17. 17. Hypotheses 2: Water is still a strong But rural determinant in rural poverty poverty has a alleviation strong linkage with access to irrigation Rural HCR vs access to irrigation 100 HCR 1999- 2000 80 HCR and % Area (%) 60 Net irrigated 40 area-% of net sown area 20 Groundwat er irrigated 0 area - % of Haryana Madhya Pradesh Gujarat Bihar Punjab Kerala Andhra Pradesh Karnataka Maharashtra Arunachal Pradesh Sikkim West Bengal Rajasthan Tamil Nadu Uttar Pradesh Assam Himachal Pradesh Orissa total
  18. 18. Hypotheses 3: Access to land is still a strong determinant in rural poverty alleviation Rural HCR vs land holding size 60 Rural poverty 50 India has strong 40 linkages with HCR (%) 30 Pakistan access to Land 20 and land holding 10 size 0 Banglade sh e m m al ss l e al rg rg iu n iu Sm le la gi La ed ed nd ar ry l-m M La M Ve al 60 Sm Orissa Land holding size 50 Bihar Assam Madhya Pradesh 40 Uttar Pradesh HCR (%) West Bengal Strong linkage in 30 Maharashtra TamilNadu the poor parts of Karnataka 20 Rajasthan the IGB Gujarat Andhra Pradesh 10 Haryana Kerala 0 Punjab Small Small-medium Medium Large Land holding size
  19. 19. Hypotheses 4: Access to domestic water supply is a cause and effect of poverty HCR vs access to safe sanitation and drinking water supply 90 75 60 % 45 30 15 0 a r du H jab Be h n g tan h as t m ka Pr al O r sh As s t al G h r P htra na Pr l a Ka than sa m R jara ha N de s es es y a ng a ep ea ra sa Ta ta de ri s n ya M il N Ba k is Bi W rad ad Pu d h Ke as u N a a th la ar rn Pa aj or M st ah ra e tta ad U An Head count ratio •No apparent % population using latrine linkages % population with drinking water supply within the premices •Data are too aggregate to find any relationship
  20. 20. Econometric analysis Dependent variable- Ln (Rural head count ratio) Coefficient Standard Error Constant -1.60 1.3 Ln (Water productivity) -3.42 0.5* (Ln (Water productivity))2 -1.52 0.3* Ln (% CWU from irrigation) -0.17 0.08* Ln (% of groundwater irri. area) -0.18 0.1* Ln (Net sown area/person) -0.19 0.09* Ln (% rural population) 0.58 0.3* R2 75% Determinants of rural poverty 1. Water productivity, 2. irrigation quantity, 3. Reliability of irrigation, 4. Land holding size, 5. agriculture dependent population
  21. 21. End of the Literature Review Thank you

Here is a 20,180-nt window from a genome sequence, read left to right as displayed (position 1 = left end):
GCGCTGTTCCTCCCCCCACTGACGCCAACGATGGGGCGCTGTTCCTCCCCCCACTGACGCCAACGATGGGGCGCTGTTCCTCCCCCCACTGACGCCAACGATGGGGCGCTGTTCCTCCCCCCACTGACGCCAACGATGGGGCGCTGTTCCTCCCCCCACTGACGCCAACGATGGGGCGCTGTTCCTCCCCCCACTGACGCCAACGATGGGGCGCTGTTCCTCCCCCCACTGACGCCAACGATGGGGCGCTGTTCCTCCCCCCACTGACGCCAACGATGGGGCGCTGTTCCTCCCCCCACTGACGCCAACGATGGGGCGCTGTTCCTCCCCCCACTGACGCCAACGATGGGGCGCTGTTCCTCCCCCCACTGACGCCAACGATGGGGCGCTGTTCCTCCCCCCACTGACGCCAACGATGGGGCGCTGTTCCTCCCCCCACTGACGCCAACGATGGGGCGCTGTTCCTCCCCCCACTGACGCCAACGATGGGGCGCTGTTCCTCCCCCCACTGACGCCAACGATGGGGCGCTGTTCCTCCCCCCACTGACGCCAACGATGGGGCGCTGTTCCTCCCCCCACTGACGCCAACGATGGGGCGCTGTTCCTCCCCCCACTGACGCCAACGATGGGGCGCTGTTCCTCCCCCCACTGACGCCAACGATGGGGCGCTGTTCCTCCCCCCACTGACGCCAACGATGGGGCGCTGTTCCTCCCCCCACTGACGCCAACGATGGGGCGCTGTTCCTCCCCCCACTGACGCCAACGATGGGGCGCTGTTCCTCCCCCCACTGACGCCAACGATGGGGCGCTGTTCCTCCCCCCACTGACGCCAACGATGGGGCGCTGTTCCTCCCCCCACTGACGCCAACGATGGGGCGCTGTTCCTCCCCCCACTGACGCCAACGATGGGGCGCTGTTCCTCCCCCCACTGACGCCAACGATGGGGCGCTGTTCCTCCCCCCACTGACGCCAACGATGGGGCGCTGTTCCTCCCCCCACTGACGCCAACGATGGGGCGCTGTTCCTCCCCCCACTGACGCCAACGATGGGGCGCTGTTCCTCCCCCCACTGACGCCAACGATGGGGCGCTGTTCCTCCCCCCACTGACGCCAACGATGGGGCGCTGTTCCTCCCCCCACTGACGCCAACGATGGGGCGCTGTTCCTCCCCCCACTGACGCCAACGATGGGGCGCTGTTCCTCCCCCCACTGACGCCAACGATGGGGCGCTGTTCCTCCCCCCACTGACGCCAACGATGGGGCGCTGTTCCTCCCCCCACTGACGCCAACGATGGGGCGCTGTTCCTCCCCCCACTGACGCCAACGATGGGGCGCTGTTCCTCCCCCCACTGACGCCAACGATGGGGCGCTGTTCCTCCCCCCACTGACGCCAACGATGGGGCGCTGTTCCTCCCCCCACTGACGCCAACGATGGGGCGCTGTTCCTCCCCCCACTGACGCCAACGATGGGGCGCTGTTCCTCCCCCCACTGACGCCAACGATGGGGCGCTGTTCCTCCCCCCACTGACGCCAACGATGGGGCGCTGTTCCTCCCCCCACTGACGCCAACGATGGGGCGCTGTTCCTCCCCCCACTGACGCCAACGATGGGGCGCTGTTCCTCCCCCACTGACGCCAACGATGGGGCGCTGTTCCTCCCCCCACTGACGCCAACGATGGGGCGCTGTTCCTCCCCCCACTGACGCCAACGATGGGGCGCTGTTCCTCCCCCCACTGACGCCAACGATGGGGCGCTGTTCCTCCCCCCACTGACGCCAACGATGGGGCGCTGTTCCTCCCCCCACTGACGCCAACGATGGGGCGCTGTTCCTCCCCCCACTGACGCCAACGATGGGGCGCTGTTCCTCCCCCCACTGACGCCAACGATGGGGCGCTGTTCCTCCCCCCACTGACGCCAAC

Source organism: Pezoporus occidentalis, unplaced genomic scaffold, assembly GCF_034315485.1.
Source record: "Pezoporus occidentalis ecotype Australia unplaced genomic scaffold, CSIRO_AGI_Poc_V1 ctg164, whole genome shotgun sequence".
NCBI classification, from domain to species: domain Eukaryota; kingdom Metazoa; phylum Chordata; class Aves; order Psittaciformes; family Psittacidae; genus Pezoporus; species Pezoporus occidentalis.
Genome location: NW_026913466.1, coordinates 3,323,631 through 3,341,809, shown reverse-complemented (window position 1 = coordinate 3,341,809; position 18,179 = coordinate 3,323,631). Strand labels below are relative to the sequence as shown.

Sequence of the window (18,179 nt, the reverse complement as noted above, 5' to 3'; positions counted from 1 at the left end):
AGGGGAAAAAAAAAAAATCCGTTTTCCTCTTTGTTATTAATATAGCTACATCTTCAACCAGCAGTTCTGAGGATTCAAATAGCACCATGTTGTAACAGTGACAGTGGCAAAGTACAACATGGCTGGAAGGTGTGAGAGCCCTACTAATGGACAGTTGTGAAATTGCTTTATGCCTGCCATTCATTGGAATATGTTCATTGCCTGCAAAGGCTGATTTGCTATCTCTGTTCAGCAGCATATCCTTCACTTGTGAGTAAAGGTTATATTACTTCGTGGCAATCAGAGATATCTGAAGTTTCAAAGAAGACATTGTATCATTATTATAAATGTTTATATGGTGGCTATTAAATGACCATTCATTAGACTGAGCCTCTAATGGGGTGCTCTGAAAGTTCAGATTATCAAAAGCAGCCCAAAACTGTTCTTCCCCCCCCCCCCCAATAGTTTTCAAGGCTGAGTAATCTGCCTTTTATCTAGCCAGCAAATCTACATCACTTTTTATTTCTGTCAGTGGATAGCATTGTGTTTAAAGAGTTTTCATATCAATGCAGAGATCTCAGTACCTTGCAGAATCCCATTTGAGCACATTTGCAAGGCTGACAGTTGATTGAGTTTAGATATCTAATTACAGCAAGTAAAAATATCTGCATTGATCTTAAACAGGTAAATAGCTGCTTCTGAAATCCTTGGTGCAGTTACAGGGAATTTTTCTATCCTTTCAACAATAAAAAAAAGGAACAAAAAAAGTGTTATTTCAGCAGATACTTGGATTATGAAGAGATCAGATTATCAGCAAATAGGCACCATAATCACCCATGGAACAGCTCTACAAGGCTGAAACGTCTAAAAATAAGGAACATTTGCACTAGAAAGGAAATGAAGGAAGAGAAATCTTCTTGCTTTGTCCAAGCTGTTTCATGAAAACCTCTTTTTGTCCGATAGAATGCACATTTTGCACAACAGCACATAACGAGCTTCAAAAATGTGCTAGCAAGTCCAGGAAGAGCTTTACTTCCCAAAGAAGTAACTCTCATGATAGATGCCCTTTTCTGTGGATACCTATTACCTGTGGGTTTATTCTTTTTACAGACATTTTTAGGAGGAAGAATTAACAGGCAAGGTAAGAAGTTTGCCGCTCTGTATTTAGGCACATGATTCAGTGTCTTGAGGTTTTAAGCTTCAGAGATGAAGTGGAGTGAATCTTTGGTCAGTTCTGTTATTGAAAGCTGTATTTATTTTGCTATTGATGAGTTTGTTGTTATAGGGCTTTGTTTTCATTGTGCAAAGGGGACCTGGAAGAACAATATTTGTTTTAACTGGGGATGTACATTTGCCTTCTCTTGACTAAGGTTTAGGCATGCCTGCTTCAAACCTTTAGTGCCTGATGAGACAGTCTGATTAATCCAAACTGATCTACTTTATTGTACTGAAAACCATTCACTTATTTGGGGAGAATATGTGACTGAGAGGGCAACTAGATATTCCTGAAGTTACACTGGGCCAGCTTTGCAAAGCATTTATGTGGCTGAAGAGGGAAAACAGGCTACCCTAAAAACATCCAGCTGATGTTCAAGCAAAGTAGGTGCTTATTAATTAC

22. 22. Poverty Mapping of the IGB Using Small Area Estimation Rajendran Srinivasulu PhD Student
  23. 23. Issue • Can we estimate poverty mapping at district level? Yes! But it requires more time and sufficient econometric model • Do we have sufficient data sources? Yes! • What are the data sources are available? and time period? NSS, Census and other secondary sources • Is there any study? India – Bigman and Srinivasan (2002), N S Sastry (2003), Indira et al, (2002), Bigman & Deichmann, (2000), Dreze and Srinivasan (1996) • What are the methodology has been adopted by the literature? Pooling Data from NSS and Census, Small Area Estimation (SAE), other secondary data set at regional level and Primary survey • The present study’s methodology and future plan
  24. 24. Methodology Available • Small Area Estimation (SAE) • Pooling Data from Census, NSS, Agricultural Survey, Cost of Cultivation Survey and various Geographical Surveys (Bigman and Srinivasan, 2002) • Pooling Data from Census and NSS • Region-wise Analysis
  25. 25. Small Area Estimation • The term small area usually denote a small geographical area, such as a county, a province, an administrative area or a census division • From a statistical point of view the small area is a small domain, that is a small subpopulation constituted by specific demographic and socioeconomic group of people, within a larger geographical areas • Sample survey data provide effective reliable estimators of totals and means for large areas and domains. But it is recognized that the usual direct survey estimators performing statistics for a small area, have unacceptably large standard errors, due to the circumstance of small sample size in the area
  26. 26. Small Area Estimation (SAE) • The small area statistics are based on a collection of statistical methods that “borrow strength” form related or similar small areas through statistics models that connect variables of interest in small areas with vectors of supplementary data, such as demographic, behavioral, economic notices, coming from administratvive, census and specific sample surveys records • Small area efficient statistics provide, in addition of this, excellent statistics for local estimation of population, farms, and other characteristics of interest in post-censual years
  27. 27. Type of Approaches • The most commonly used tecniques for small area estimation are the empirical Bayes (EB) procedures, the hierarchical Bayes (HB) and the empirical best linear unbiased prediction (EBLUP) procedures (Rao, 2003) • Some utilization of this tecniques in agrigultural statistics are related to the implementation of satellite data, and, in general, of differently- oriented sumpley surveys in model-based frameworks • There are two types of small area models that include random area- specific effects: in the first type, the basic area level model, connection through response and area specific auxiliary variables is established, because the limited availability at such type of data at unit level • The second type are the unit level area models, in which element- specific auxiliary data are available for the population elements (Ghosh and Rao, 1994; Rao, 2002)
  28. 28. Bigman and Srinivasan (2002) Model • Step 1: Econometric Estimation of the Impact of district-specific characteristics based on the probability that the households residing in a given district are poor • Step 2: predictions of the incidence of poverty in all the districts of the country based on the characteristics of these districts. • Step 3: First validation of the prediction – predicted and actual value from NSS • Step 4: Ranking and Grouping • Step 5: second validation of the prediction: comparison of predicted values and actual values